+	@echo "  latex      to make LaTeX files, you can set PAPER=a4 or PAPER=letter"
  29
+	@echo "  latexpdf   to make LaTeX files and run them through pdflatex"
  30
+	@echo "  text       to make text files"
  31
+	@echo "  man        to make manual pages"
  32
+	@echo "  changes    to make an overview of all changed/added/deprecated items"
  33
+	@echo "  linkcheck  to check all external links for integrity"
  34
+	@echo "  doctest    to run all doctests embedded in the documentation (if enabled)"
  35
+
  36
+clean:
  37
+	-rm -rf $(BUILDDIR)/*
  38
+
  39
+html:
  40
+	$(SPHINXBUILD) -b html $(ALLSPHINXOPTS) $(BUILDDIR)/html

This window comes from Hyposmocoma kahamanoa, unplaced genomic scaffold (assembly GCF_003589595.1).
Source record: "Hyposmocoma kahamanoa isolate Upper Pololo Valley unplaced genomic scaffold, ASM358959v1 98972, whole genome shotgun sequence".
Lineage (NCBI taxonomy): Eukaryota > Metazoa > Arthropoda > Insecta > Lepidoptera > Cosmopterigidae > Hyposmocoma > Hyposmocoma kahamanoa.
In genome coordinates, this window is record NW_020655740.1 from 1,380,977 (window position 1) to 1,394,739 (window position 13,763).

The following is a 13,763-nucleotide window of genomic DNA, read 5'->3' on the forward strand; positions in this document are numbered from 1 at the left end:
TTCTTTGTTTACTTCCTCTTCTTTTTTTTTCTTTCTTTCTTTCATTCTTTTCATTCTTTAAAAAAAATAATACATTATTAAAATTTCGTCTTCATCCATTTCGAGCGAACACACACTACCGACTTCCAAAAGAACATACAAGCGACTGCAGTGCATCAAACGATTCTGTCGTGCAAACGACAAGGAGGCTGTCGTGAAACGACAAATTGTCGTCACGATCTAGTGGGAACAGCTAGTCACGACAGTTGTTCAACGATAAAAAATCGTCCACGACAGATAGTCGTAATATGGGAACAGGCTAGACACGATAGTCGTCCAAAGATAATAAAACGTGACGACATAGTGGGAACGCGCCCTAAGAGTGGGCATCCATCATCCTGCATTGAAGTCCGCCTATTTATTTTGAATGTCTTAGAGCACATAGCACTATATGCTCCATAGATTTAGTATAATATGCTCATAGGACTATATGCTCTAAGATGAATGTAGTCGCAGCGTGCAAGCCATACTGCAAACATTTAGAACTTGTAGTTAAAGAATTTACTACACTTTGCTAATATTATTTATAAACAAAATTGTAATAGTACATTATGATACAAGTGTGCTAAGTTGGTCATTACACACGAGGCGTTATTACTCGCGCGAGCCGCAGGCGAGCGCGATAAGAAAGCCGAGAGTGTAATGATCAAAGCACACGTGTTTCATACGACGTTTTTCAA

41
+	@echo
  42
+	@echo "Build finished. The HTML pages are in $(BUILDDIR)/html."
  43
+
  44
+dirhtml:
  45
+	$(SPHINXBUILD) -b dirhtml $(ALLSPHINXOPTS) $(BUILDDIR)/dirhtml
  46
+	@echo
  47
+	@echo "Build finished. The HTML pages are in $(BUILDDIR)/dirhtml."
  48
+
  49
+singlehtml:
  50
+	$(SPHINXBUILD) -b singlehtml $(ALLSPHINXOPTS) $(BUILDDIR)/singlehtml
  51
+	@echo
  52
+	@echo "Build finished. The HTML page is in $(BUILDDIR)/singlehtml."
  53
+
  54
+pickle:
  55
+	$(SPHINXBUILD) -b pickle $(ALLSPHINXOPTS) $(BUILDDIR)/pickle
  56
+	@echo
  57
+	@echo "Build finished; now you can process the pickle files."
  58
+
  59
+json:
  60
+	$(SPHINXBUILD) -b json $(ALLSPHINXOPTS) $(BUILDDIR)/json
  61
+	@echo
  62
+	@echo "Build finished; now you can process the JSON files."
  63
+
  64
+htmlhelp:
  65
+	$(SPHINXBUILD) -b htmlhelp $(ALLSPHINXOPTS) $(BUILDDIR)/htmlhelp
  66
+	@echo
  67
+	@echo "Build finished; now you can run HTML Help Workshop with the" \
  68
+	      ".hhp project file in $(BUILDDIR)/htmlhelp."